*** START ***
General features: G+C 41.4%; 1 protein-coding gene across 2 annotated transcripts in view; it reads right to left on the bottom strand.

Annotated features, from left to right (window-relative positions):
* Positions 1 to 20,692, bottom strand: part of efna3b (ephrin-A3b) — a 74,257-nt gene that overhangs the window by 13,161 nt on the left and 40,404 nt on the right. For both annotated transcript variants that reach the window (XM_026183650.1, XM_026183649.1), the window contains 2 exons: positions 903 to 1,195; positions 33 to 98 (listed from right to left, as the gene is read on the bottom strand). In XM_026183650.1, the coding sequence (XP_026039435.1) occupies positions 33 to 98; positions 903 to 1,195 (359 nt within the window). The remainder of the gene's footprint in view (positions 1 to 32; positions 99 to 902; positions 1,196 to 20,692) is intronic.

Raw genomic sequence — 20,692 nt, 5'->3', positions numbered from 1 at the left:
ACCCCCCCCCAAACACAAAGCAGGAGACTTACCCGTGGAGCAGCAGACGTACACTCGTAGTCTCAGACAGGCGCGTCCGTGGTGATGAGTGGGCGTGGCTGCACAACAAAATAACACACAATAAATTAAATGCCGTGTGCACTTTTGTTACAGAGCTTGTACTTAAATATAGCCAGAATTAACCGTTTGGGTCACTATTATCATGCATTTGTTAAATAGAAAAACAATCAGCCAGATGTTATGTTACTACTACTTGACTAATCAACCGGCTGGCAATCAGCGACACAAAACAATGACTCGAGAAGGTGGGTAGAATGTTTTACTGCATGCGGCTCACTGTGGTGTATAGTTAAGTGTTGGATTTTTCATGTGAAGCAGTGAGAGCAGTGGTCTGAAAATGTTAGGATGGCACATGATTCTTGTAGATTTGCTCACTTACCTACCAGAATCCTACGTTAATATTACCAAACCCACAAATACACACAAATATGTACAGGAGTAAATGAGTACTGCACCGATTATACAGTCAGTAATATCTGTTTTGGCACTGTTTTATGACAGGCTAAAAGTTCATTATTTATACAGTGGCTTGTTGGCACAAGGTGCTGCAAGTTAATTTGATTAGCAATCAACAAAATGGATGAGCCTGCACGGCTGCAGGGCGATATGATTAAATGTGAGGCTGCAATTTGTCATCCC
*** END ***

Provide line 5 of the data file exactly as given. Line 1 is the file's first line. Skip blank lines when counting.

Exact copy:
ACCCCCCCCCAAACACAAAGCAGGAGACTTACCCGTGGAGCAGCAGACGTACACTCGTAGTCTCAGACAGGCGCGTCCGTGGTGATGAGTGGGCGTGGCTGCACAACAAAATAACACACAATAAATTAAATGCCGTGTGCACTTTTGTTACAGAGCTTGTACTTAAATATAGCCAGAATTAACCGTTTGGGTCACTATTATCATGCATTTGTTAAATAGAAAAACAATCAGCCAGATGTTATGTTACTACTACTTGACTAATCAACCGGCTGGCAATCAGCGACACAAAACAATGACTCGAGAAGGTGGGTAGAATGTTTTACTGCATGCGGCTCACTGTGGTGTATAGTTAAGTGTTGGATTTTTCATGTGAAGCAGTGAGAGCAGTGGTCTGAAAATGTTAGGATGGCACATGATTCTTGTAGATTTGCTCACTTACCTACCAGAATCCTACGTTAATATTACCAAACCCACAAATACACACAAATATGTACAGGAGTAAATGAGTACTGCACCGATTATACAGTCAGTAATATCTGTTTTGGCACTGTTTTATGACAGGCTAAAAGTTCATTATTTATACAGTGGCTTGTTGGCACAAGGTGCTGCAAGTTAATTTGATTAGCAATCAACAAAATGGATGAGCCTGCACGGCTGCAGGGCGATATGATTAAATGTGAGGCTGCAATTTGTCATCCC